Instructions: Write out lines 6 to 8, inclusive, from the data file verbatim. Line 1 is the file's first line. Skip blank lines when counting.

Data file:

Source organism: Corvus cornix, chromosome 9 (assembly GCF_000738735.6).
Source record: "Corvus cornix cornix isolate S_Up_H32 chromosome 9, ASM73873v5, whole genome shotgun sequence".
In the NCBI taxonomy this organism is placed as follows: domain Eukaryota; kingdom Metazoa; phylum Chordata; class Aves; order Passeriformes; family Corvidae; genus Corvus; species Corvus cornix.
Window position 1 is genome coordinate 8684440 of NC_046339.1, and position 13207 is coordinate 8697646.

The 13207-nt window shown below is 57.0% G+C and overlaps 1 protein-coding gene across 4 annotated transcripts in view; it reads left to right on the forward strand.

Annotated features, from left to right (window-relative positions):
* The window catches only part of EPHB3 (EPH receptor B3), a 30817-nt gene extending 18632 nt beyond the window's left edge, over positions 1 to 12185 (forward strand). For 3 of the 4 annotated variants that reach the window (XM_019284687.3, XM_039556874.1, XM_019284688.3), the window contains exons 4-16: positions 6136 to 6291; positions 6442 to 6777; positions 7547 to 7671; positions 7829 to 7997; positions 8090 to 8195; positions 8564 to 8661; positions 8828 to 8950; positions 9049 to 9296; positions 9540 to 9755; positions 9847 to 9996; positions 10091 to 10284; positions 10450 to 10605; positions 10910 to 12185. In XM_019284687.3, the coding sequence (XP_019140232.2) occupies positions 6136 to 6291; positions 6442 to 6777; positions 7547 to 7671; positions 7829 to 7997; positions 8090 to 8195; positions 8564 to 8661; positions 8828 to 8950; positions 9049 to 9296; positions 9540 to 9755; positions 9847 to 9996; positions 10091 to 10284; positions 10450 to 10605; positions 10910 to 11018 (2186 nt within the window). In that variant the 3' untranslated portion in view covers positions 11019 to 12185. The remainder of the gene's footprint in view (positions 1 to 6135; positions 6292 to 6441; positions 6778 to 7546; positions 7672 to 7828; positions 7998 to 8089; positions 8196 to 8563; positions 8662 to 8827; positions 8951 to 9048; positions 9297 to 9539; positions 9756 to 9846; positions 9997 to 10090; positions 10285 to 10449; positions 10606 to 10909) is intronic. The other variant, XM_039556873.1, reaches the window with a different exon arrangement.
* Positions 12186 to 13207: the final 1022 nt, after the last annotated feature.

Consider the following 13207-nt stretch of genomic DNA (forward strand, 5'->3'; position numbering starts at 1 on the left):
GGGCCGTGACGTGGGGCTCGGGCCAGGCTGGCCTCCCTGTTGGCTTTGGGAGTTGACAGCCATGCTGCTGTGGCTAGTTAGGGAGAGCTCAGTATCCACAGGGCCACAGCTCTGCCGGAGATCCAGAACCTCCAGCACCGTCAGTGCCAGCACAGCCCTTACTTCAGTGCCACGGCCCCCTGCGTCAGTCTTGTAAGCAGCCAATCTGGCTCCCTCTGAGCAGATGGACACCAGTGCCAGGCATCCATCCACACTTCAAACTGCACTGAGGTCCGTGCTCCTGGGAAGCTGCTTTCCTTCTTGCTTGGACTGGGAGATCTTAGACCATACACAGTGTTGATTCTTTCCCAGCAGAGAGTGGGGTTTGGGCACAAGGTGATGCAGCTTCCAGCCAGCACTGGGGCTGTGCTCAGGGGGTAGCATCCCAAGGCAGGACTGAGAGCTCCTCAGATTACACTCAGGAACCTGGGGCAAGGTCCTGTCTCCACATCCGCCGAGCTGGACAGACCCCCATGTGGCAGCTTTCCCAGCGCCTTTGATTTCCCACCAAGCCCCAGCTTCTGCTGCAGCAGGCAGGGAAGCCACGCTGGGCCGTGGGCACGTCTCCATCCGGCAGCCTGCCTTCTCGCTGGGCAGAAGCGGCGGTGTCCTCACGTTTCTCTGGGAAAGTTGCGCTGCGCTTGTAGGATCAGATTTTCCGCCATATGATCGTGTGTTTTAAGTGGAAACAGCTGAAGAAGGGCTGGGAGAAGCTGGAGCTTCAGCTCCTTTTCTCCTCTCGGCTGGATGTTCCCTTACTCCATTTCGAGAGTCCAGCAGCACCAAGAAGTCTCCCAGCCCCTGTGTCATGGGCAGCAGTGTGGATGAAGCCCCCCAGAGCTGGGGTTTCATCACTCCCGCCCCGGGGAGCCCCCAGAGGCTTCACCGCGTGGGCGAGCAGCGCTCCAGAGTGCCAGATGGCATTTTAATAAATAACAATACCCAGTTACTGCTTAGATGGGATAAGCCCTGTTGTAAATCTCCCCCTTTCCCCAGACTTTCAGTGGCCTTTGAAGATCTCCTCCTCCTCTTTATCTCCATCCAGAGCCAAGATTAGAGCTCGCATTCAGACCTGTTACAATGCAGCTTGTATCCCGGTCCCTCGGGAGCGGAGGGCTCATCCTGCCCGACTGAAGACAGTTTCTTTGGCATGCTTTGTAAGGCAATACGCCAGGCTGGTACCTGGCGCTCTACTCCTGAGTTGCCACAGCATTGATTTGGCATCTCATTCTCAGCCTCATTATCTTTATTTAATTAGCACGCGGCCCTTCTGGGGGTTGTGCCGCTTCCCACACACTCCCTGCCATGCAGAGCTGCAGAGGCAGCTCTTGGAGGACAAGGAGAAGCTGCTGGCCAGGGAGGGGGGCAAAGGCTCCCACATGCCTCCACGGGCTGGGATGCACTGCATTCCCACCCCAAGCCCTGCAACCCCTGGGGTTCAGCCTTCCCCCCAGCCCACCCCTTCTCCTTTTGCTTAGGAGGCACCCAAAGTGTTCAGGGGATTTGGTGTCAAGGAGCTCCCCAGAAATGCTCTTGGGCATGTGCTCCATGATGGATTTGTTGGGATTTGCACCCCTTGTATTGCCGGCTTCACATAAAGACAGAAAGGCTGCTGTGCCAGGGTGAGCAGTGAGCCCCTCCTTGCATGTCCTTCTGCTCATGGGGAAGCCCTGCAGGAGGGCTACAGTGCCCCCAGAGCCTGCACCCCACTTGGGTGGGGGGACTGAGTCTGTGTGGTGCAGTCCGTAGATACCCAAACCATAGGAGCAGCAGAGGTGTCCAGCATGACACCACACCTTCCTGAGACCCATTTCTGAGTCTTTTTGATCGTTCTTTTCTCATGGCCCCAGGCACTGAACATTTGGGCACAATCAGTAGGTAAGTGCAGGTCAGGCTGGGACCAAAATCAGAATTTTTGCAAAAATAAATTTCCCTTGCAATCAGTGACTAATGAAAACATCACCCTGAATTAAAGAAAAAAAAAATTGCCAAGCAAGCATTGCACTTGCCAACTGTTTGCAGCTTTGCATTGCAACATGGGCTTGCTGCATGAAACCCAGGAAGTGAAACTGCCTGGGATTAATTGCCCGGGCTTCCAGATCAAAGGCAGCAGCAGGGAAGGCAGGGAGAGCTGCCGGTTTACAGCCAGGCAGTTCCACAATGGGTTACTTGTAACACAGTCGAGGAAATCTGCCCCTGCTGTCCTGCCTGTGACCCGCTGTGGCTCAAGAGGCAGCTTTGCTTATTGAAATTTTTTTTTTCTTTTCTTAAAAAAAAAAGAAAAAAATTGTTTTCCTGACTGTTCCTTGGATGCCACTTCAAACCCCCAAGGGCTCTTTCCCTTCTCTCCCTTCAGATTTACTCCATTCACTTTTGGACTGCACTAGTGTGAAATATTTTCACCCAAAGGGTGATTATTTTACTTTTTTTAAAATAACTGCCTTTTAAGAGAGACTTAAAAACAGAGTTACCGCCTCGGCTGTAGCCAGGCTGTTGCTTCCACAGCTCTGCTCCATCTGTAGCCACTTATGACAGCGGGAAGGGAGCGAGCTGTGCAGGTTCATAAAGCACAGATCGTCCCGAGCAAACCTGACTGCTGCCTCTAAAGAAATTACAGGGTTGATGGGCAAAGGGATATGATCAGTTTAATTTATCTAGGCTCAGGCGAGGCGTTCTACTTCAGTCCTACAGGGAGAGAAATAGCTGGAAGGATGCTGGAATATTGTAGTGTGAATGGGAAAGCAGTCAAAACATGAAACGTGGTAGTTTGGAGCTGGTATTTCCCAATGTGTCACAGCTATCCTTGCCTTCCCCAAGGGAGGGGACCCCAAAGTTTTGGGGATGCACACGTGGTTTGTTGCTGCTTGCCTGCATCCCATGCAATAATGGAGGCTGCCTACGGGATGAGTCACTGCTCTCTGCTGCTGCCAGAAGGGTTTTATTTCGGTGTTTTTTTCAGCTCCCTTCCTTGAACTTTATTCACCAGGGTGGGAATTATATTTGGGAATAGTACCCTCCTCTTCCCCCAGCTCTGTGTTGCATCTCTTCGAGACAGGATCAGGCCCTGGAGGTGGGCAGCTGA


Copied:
Annotated features, from left to right (window-relative positions):
* The window catches only part of EPHB3 (EPH receptor B3), a 30817-nt gene extending 18632 nt beyond the window's left edge, over positions 1 to 12185 (forward strand). For 3 of the 4 annotated variants that reach the window (XM_019284687.3, XM_039556874.1, XM_019284688.3), the window contains exons 4-16: positions 6136 to 6291; positions 6442 to 6777; positions 7547 to 7671; positions 7829 to 7997; positions 8090 to 8195; positions 8564 to 8661; positions 8828 to 8950; positions 9049 to 9296; positions 9540 to 9755; positions 9847 to 9996; positions 10091 to 10284; positions 10450 to 10605; positions 10910 to 12185. In XM_019284687.3, the coding sequence (XP_019140232.2) occupies positions 6136 to 6291; positions 6442 to 6777; positions 7547 to 7671; positions 7829 to 7997; positions 8090 to 8195; positions 8564 to 8661; positions 8828 to 8950; positions 9049 to 9296; positions 9540 to 9755; positions 9847 to 9996; positions 10091 to 10284; positions 10450 to 10605; positions 10910 to 11018 (2186 nt within the window). In that variant the 3' untranslated portion in view covers positions 11019 to 12185. The remainder of the gene's footprint in view (positions 1 to 6135; positions 6292 to 6441; positions 6778 to 7546; positions 7672 to 7828; positions 7998 to 8089; positions 8196 to 8563; positions 8662 to 8827; positions 8951 to 9048; positions 9297 to 9539; positions 9756 to 9846; positions 9997 to 10090; positions 10285 to 10449; positions 10606 to 10909) is intronic. The other variant, XM_039556873.1, reaches the window with a different exon arrangement.
* Positions 12186 to 13207: the final 1022 nt, after the last annotated feature.